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Playful Parenting in the Age of Uncertainty

Of all the capacities we have for managing change and chaos, play, the one we knew so intimately as children, still serves us best

We can stay playful.

Although we might typically think of play as being silly in childlike ways, play represents a much broader and more intentional mindset. We can seek to hold our ideas or beliefs lightly, adopt a not-knowing position, be curious about the emergent, and seek to co-create new and different ways to look at the world in collaboration with our children or partner.

Choosing to be more playful doesn’t make ideas more flexible, it simply acknowledges that they already are.

Beliefs and ideas are, in fact, the emodiment of change as well. In the moment we share an idea or belief, something new is already emerging. Think of a song performed by two different singers, or a dance step by two different dancers. We are performers, too.

This is the central power of conversations, that they embody the process by which we co-create something new.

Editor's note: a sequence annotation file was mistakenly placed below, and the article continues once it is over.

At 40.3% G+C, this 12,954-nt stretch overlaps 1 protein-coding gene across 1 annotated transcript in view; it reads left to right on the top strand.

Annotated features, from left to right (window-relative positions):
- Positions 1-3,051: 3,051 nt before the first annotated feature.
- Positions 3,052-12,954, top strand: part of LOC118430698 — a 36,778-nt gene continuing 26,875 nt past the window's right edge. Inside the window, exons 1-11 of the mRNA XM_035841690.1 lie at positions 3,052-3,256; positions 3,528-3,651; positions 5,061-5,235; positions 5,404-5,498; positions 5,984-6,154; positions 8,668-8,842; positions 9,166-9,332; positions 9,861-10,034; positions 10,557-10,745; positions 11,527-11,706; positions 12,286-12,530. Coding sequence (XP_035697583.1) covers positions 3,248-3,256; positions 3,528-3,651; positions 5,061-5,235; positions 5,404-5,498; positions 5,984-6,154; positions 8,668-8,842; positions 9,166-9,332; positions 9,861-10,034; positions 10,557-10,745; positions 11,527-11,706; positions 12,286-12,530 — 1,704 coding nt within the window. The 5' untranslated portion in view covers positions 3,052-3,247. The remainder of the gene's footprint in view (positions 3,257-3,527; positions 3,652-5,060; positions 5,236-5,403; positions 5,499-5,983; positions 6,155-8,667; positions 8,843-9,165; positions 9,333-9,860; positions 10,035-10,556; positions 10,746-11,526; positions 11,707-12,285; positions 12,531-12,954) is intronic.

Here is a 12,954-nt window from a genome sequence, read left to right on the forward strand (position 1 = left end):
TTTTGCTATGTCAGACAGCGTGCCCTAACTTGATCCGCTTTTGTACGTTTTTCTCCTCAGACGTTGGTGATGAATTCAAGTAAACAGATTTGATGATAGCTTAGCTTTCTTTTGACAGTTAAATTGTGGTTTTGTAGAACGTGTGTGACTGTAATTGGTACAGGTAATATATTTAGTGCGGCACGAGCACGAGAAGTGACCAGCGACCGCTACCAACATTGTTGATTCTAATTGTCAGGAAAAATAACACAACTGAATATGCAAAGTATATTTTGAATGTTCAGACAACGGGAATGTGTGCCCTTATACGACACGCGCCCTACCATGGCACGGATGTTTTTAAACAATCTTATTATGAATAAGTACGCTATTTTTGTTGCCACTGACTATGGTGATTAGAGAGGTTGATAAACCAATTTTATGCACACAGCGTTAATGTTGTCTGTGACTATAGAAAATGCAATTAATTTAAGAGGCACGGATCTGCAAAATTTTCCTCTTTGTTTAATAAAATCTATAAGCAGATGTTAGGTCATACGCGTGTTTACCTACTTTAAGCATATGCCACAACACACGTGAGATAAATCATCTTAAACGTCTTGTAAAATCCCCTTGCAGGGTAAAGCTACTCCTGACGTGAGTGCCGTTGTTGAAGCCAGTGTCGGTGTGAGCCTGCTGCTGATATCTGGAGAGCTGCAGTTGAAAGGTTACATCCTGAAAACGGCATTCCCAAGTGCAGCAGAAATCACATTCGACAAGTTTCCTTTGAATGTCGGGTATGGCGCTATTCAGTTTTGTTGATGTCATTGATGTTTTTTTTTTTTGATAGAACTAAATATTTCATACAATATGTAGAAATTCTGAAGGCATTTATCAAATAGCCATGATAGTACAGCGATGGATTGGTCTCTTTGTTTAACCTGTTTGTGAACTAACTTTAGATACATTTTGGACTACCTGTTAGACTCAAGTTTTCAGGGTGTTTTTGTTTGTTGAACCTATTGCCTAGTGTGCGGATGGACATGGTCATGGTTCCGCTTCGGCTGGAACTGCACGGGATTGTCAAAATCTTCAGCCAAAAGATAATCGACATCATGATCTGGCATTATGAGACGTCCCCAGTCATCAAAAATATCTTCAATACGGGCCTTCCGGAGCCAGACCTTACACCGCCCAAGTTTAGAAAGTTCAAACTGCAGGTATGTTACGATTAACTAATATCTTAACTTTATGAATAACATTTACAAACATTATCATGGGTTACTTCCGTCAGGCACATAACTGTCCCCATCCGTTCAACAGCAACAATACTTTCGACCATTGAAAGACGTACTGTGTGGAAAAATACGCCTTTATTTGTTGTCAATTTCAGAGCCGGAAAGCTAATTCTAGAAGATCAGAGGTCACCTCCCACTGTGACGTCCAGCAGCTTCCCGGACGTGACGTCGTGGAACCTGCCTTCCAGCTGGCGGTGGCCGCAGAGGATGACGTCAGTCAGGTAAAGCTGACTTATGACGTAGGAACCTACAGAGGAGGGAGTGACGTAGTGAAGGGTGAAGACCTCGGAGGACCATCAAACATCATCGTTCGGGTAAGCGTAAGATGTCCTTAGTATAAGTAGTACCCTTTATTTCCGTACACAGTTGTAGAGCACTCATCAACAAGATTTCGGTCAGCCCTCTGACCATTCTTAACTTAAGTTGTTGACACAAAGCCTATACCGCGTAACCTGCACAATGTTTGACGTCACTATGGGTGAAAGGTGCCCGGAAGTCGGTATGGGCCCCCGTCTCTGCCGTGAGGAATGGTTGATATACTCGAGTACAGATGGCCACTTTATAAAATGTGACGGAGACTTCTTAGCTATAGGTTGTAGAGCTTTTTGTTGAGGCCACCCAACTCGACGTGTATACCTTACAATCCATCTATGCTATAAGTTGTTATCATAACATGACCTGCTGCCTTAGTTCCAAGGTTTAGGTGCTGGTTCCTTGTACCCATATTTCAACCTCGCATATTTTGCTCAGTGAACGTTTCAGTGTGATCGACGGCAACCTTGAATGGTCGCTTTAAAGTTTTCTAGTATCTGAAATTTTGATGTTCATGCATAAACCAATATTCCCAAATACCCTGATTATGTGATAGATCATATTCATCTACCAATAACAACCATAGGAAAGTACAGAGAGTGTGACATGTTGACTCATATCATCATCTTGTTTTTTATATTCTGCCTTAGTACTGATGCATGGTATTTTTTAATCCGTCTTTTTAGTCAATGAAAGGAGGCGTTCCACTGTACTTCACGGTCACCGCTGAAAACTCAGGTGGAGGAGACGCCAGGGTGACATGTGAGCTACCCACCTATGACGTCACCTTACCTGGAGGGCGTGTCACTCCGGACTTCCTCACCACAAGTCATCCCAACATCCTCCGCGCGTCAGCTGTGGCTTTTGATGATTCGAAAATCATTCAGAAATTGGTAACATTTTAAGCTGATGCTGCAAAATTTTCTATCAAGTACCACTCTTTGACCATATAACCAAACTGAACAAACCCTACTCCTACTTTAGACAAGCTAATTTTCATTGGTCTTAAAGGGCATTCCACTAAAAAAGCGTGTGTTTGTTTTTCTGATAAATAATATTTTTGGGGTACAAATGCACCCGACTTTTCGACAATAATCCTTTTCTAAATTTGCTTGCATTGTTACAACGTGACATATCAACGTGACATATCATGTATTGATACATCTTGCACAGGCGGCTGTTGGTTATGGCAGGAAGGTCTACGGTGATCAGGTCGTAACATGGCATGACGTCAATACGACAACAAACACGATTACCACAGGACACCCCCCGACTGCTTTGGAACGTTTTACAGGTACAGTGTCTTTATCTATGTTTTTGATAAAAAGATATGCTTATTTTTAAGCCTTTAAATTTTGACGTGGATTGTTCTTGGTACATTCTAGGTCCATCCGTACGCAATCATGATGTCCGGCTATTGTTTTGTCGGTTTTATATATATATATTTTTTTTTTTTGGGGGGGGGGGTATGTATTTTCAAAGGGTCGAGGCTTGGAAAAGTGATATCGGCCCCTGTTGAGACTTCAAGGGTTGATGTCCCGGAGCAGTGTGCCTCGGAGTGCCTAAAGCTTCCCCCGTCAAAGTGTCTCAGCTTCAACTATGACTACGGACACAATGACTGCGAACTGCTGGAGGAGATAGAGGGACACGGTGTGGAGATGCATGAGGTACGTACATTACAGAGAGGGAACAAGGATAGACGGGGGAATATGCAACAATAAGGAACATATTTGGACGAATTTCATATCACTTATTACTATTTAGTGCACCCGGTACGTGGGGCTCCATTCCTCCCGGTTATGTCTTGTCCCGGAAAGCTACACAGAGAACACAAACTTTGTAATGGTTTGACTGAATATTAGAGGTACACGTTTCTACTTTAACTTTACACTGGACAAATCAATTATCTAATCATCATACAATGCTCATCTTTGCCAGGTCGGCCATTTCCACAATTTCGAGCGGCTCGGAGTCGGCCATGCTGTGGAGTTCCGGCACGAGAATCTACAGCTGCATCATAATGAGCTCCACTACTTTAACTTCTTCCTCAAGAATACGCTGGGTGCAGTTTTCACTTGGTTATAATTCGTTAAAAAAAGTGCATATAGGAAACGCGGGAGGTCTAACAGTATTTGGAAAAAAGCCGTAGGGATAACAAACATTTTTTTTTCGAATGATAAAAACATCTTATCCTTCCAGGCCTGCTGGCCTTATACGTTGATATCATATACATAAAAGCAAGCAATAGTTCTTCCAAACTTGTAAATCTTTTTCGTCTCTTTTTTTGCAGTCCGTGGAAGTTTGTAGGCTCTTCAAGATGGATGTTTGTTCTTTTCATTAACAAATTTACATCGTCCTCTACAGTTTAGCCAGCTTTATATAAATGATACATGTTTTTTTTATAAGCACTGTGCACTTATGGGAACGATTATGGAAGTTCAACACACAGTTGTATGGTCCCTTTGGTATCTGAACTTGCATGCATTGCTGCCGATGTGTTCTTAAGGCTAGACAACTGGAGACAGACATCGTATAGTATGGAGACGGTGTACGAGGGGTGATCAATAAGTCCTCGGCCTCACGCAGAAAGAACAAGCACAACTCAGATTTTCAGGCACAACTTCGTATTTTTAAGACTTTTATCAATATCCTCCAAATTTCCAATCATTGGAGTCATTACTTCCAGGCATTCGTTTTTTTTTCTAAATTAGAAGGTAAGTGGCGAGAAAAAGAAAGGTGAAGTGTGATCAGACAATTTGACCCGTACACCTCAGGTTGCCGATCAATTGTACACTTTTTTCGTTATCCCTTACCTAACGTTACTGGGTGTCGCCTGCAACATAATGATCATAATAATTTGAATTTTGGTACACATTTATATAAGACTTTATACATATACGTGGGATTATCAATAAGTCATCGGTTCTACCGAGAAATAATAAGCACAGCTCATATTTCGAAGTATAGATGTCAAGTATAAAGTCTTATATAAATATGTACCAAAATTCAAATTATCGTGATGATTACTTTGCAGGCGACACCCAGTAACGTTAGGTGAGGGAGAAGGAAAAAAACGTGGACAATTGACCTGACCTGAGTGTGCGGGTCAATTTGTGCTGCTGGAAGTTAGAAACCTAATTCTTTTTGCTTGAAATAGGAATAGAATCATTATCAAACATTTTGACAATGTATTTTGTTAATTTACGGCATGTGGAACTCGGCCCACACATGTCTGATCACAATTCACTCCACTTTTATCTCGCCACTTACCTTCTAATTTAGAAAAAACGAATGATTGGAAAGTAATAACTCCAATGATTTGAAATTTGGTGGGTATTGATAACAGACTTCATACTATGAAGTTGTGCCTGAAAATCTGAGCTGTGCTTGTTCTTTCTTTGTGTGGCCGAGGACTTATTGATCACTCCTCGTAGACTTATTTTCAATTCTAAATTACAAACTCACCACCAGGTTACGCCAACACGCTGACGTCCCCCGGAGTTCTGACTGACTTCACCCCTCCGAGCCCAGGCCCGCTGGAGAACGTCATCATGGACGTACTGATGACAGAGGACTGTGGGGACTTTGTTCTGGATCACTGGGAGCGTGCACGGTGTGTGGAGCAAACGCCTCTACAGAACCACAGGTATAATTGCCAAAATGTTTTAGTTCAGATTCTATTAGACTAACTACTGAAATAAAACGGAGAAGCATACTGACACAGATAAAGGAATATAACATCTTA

It is somewhere in the thousands of small daily conversations with our children that the eureka moments that grow our relational and emotional intelligence emerge. When we, as parents, ask instead of tell, hold uncertainty instead of seeking to fix, explore instead of insist, we expand the process by which young minds ask and answer many of their own questions, express and explore many of their own emotions.

So, make the choice. Embrace uncertainty. Play.


This article incorporates excerpts from The Relational Book for Parenting, by Mark Greene and Dr. Saliha Bava.

The Relational Book for Parenting uses comics, fables, articles, and games to help families’ grow their relationship superpowers in the daily back and forth of parenting. It’s a joyful, accessible, parent-friendly cure for what ails our isolating culture, helping us to raise a generation of young people better able to connect, collaborate and innovate across differences. The book is available here:

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Author THE LITTLE #METOO BOOK FOR MEN Writer/speaker on inclusion, masculinity. BBC, New York Times- http://remakingmanhood

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